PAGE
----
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Stedman and Hutchinson, comps. A Library of American Literature:
An Anthology in Eleven Volumes. 1891.
Vols. IX–XI: Literature of the Republic, Part IV., 1861–1889

A Picture

By Charles Gamage Eastman (1816–1860)

[Born in Fryeburg, Me., 1816. Died at Montpelier, Vt., 1860. From Poems. Revised and Complete Edition. 1880.]

THE FARMER sat in his easy chair

Smoking his pipe of clay,

While his hale old wife with busy care

Was clearing the dinner away;

A sweet little girl with fine blue eyes

On her grandfather’s knee was catching flies.

The old man laid his hand on her head,

With a tear on his wrinkled face;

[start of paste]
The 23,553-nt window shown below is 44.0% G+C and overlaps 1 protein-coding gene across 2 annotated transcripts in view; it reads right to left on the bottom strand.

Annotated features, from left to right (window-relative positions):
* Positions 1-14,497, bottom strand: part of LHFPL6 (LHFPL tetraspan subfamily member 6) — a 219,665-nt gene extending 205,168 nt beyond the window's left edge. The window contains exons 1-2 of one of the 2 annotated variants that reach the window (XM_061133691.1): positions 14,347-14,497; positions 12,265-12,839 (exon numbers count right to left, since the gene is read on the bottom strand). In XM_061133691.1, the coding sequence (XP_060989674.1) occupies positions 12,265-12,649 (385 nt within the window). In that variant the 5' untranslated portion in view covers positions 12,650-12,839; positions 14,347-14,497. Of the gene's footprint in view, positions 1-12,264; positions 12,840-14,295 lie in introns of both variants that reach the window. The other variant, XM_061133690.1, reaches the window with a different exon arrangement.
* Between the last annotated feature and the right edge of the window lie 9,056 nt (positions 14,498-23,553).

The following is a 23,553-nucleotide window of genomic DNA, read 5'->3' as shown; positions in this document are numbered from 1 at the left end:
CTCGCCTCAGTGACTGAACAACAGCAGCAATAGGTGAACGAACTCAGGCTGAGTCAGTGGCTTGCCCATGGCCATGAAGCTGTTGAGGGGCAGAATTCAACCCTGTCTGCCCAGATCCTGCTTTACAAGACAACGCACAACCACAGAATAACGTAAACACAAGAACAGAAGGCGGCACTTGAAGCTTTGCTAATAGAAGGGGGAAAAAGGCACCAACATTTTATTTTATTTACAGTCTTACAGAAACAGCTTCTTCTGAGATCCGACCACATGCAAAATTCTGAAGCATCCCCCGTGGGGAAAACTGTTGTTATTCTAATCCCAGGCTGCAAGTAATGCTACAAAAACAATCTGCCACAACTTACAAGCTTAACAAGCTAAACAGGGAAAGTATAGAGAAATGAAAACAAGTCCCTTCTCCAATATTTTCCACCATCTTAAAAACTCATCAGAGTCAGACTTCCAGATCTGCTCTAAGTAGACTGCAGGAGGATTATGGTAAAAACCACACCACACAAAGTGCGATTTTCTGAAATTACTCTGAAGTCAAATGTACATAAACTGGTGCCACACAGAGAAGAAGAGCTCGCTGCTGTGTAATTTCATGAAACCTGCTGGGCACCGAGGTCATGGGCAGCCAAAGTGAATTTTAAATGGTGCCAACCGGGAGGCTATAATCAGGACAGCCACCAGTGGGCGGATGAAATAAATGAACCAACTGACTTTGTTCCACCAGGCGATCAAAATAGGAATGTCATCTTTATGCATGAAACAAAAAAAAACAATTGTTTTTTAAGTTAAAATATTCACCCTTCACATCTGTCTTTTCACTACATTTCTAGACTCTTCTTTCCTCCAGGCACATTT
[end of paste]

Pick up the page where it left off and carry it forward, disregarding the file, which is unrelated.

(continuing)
He thought how often her mother, dead,

Used to sit in the self-same place;

As the tear stole down from his half-shut eye,

“Don’t smoke!” said the child, “how it makes you cry!”

The house-dog lay, stretched out on the floor

Where the shade after noon used to steal,

The busy old wife by the open door

Was turning the spinning-wheel,

And the old brass clock on the mantletree

Had plodded along to almost three.

Still the farmer sat in his easy chair,

While close to his heaving breast

The moistened brow and the check so fair

Of his sweet grandchild were pressed;

His head, bent down, on her soft hair lay:

Fast asleep were they both, that summer day!